Curio: Grotesques and Satires from the Electronic Age. Elizabeth Bachinsky. Toronto: BookThug, 2005. ISBN 0 9737181 8 8. 111 pp. Pbk.
Published under Jay MillAr's very cool BookThug imprint, Elizabeth Bachinsky's Curio is an energized, endlessly inventive, often brilliant collection - a memorable collage of shifting poetic stances and rhetorical tropes.
Curio seems strongly invested in a critique of language and literary tradition. The range of diction in these poems is wild, the diversity of influence deliciously idiosyncratic. How often have we seen John Milton and Lisa Robertson acknowledged between the same covers? Bachinsky's willingness to range fearlessly through history sets her writing apart - or, at least places it in the company of equally daring poets like Robertson, Maine's Jennifer Moxley, and Eliot himself. Bachinsky's poems also remind me, at times, of work by American writer Karen Volkman. Bachinsky forages through the past, defamiliarizing contemporary poetic language in poems like "She is Blond Sin." I love the linguistic cognitive dissonance and sly eroticism created here when words like "dandy kid" (evocative of the nineteen forties Jimmy Stewart movies) and "wanton hidden clit" (a morphing of archaic and contemporary diction) bump up against each other and share poetic proximity. Curio is an exciting linguistic mosh pit of language derived from the past five hundred years.
Bachinsky's "Lead the Wants" is a tour de force, a madcap 'translation' of Eliot's "The Wasteland," one of the great collage poems in western literature. Bachinsky's poem, with its inclusion of K-Mart and R.E.M. seems, in a way, the logical conclusion of "The Wasteland." To cite two examples from Bachinsky:
O O O O shat takes pear he tang hi -
Witt witt witt
Guj guj guj guj guj guj
Record duos fly
Re: e, tu
I have to admit, it took me awhile to discover Eliot's "O O O O that Shakespeherian Rag" from Bachinsky's "O O O O shat takes pear he rang hi" (and even longer to track down Eliot's Shakespeherian riff to Ziegfeld's Follies of 1912). But echoes emerge; we begin to hear the past. Same with Eliot's transplanted classical bird calls - "Twit twit twit/Jug jug jug jug jug jug," transplanted still further by Bachinsky as "Witt witt witt/Guj guj…." etc. Language is historicized, contextual. T. S. Eliot's "Wasteland," which sounded so strange to most of us who first studied it as undergraduates, comes to appear normalized, in time. Is this - ending up in a kind of linguistic suburbs - the fate of all poetic language? Hopefully not since, as Pound said, the poet's job is to 'make it new'. As part of her procedure for making it new, Bachinsky's driving questions seem to be: what can the status of poetic language be in the age of K-Mart, R.E.M., and the electronic revolution? Can the poet create anything more than a collage? What happened to Keats' well-wrought urn (or was that only ever a dream?). Will the Tower of Babel tip once and for all in the electronic age? Is the poetic past destined to be relegated to the status of mere Curio? Will the electronic revolution democratize language, or destroy it? Bachinsky is, I think, more interested in the process of exploring these questions than answering them - and, since she's a poet, I think this is as it should be.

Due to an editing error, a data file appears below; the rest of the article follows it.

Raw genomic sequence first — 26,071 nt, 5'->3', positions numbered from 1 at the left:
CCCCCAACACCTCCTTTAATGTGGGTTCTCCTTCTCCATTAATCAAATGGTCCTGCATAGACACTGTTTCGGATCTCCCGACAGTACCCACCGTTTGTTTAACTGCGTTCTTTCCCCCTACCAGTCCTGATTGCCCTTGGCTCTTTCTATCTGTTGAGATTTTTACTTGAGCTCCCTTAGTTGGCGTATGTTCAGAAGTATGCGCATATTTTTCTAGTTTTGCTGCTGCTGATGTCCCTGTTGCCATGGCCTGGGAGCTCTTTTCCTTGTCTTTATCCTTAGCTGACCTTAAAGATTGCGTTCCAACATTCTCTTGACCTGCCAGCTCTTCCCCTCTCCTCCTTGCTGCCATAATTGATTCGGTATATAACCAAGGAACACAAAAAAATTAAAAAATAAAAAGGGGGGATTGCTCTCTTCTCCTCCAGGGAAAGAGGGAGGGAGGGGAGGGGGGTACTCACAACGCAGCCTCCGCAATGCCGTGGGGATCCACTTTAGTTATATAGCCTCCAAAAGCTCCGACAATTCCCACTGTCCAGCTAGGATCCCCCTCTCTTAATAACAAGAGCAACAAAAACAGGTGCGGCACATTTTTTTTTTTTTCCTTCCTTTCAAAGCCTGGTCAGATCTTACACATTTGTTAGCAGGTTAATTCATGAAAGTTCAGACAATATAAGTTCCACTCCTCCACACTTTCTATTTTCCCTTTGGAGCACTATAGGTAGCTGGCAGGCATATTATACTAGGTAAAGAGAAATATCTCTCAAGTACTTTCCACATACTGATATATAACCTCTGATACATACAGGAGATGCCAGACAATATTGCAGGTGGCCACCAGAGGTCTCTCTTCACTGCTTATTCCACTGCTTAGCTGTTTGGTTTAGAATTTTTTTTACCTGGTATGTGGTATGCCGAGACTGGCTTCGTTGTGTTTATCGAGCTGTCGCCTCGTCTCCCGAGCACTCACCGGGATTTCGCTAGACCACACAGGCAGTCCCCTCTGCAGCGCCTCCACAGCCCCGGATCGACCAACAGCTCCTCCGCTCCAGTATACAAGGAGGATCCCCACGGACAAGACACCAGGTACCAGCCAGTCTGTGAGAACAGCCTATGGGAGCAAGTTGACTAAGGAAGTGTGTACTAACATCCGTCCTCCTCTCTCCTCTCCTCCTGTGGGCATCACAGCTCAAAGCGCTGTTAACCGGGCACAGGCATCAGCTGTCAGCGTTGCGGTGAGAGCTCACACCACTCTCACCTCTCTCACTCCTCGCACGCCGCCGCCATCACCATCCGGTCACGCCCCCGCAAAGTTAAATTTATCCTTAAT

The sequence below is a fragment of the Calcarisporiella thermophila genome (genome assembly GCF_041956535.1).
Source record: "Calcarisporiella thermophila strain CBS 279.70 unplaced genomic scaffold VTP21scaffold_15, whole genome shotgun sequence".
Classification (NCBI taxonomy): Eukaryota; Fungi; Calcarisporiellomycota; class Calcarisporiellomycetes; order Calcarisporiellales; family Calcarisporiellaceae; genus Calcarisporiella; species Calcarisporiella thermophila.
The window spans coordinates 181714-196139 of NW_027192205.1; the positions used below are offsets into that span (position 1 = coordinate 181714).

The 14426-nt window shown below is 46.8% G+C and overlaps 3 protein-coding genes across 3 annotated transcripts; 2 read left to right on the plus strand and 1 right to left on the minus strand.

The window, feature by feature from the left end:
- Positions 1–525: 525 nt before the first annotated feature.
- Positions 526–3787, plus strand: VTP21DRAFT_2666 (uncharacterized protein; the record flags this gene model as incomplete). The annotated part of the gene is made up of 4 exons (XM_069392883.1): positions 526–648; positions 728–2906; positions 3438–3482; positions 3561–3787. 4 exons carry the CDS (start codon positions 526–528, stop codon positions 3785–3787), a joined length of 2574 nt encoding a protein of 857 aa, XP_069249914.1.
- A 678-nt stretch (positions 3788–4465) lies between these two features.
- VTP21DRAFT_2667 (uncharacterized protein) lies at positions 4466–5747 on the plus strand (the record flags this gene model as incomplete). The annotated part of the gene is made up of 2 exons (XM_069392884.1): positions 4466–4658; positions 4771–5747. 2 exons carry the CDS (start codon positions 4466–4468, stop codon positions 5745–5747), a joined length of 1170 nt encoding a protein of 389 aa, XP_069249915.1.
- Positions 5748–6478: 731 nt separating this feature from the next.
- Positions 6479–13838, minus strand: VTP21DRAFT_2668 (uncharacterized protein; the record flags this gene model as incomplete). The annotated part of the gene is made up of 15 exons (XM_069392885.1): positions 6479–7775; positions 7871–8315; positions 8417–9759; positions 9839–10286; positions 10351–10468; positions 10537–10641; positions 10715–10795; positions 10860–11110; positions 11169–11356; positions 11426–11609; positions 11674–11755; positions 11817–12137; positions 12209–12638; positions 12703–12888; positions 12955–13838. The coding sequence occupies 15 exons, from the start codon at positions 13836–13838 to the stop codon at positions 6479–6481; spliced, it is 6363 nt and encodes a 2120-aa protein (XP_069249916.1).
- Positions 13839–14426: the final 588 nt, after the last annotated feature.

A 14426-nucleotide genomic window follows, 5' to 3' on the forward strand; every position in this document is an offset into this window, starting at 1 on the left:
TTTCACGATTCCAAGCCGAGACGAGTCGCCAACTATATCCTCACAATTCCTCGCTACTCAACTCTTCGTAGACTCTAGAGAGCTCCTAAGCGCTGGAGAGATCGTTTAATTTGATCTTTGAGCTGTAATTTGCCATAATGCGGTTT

Bachinsky should be lauded for raising big questions. We should also applaud her sheer moxie - who among us would have the courage to translate "The Wasteland?" For poets of my (slightly older) generation, Eliot's poem remains too canonically enshrined to touch. I don't think Bachinsky's conversation with Eliot in Curio shows disrespect; if anything, it bodes well for the future, bespeaks a revitalized dialogue, suggesting as it does that Canada's new poets are willing to venture where some of us more tyrannized by canonicity (and a residual colonialism? We just assumed Eliot was British, he seemed British!) dared not go. Great to see our new wave of poets decolonize their imaginations. Elizabeth's Bachinsky's 'conversations' with literary tradition, an integral part of Curio, are lots of fun. Her willingness to engage in them carries forward the energy of some of Canada's most interesting poetry; George Bowering has had some pretty nifty conversations with Keats and Rilke, to cite only one example. Elizabeth Bachinsky is one of our new bright lights. Next year, I'm going to assign my college students "The Wasteland" by Eliot and "Lead the Wants" by Bachinsky. I can't wait already.